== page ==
North Island Weka

Gallirallus australis (also known as woodhen, woodrail)

north island weka


Once widespread, the North Island Weka are now found on the mainland in the hills between Matawai and Opotiki, where a few thousand survive. Since 2000, weka have been released near Russell, in the Whirinaki Forest, and there is a small population on the margins of the Hauraki Gulf near Auckland. A substantial portion of the population is on Kawau Island. Several other offshore island populations have also been established and they are also on Mokoia Island in Lake Rotorua.


Rocky shorelines, sand dunes, swamp margins, scrub, forest, and alpine tussock and even settled areas provided there is dense vegetation for cover.


Mainly fruits and invertebrates. Occasionally they eat chitons and other rocky coast invertebrates, lizards, rodents, food scrapes, carrion and the eggs and young of other nesting birds.


Breeding is mainly between September and April and they nest hidden in vegetation or logs or other shelter, made of coarse grass and lined with soft vegetation, wool, feathers, hair or leaves. They lay 3-4 eggs incubated for 25-27 days. Chicks stay close to the nest for the first 2-4 days.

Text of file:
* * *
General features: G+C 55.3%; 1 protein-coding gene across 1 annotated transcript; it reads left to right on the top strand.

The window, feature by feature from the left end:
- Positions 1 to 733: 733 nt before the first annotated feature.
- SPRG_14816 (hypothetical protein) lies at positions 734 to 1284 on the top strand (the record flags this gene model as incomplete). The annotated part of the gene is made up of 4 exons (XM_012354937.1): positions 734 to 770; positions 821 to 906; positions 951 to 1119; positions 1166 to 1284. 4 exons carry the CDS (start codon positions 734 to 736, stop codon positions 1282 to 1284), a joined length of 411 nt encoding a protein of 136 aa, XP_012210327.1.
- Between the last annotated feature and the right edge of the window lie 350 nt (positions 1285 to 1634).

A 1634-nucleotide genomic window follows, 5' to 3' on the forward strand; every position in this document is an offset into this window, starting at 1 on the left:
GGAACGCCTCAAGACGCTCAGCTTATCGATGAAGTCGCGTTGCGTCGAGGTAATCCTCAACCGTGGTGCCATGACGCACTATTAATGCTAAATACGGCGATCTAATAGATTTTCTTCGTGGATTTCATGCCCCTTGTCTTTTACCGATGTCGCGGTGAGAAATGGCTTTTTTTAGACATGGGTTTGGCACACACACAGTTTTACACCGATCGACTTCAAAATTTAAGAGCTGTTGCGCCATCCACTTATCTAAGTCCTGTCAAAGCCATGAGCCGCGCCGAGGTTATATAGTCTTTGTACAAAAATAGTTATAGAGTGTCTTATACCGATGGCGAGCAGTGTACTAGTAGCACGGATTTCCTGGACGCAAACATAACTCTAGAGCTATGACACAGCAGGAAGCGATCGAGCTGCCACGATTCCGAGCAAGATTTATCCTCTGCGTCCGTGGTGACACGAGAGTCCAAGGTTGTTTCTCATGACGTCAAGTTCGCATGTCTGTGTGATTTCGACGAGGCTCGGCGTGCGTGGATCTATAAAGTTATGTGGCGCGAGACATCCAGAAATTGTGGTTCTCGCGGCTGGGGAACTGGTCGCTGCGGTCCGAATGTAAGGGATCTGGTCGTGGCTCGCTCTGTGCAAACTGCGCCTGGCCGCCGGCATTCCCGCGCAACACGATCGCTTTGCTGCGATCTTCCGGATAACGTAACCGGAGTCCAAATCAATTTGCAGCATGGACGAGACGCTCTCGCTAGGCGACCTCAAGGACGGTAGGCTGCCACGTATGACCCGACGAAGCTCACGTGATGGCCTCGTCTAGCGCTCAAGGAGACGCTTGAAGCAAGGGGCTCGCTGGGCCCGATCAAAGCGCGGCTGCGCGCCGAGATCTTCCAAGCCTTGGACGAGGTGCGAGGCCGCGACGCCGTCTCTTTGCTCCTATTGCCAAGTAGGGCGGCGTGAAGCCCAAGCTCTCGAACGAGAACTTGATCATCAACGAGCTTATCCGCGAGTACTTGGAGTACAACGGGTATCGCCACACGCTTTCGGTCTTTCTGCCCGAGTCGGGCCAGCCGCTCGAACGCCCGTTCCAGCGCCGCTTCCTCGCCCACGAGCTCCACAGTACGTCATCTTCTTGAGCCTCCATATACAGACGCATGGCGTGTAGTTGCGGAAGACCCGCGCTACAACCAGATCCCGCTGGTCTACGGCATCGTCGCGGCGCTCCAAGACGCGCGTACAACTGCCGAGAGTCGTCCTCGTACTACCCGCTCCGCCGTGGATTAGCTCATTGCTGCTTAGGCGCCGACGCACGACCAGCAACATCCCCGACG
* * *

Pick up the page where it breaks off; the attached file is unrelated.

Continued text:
Humans and introduced predators.

Conservation Status:

Endemic. North Island Weka are fully protected, as are the Stewart Island weka and Western weka. However Buff weka (Chatham Islands) are not protected.


The weka is a large brown flightless bird with a famously feisty and curious personality. Their colouring is excellent camouflage for a ground dwelling bird. Its best known call is a repetitive, loud ‘coo-et’ that is usually heard in the early evening and at dusk.

They walk with a deliberate stride, tail-flicking and are also a fast runner with neck held outstretched.

Weka have a remarkable homing instincts which makes relocating difficult.

At Hamilton Zoo:

Head to the Weka Walk and you may come across our two North Island Weka. Both are males, the oldest hatched 3 December 2003 and the younger January 2011.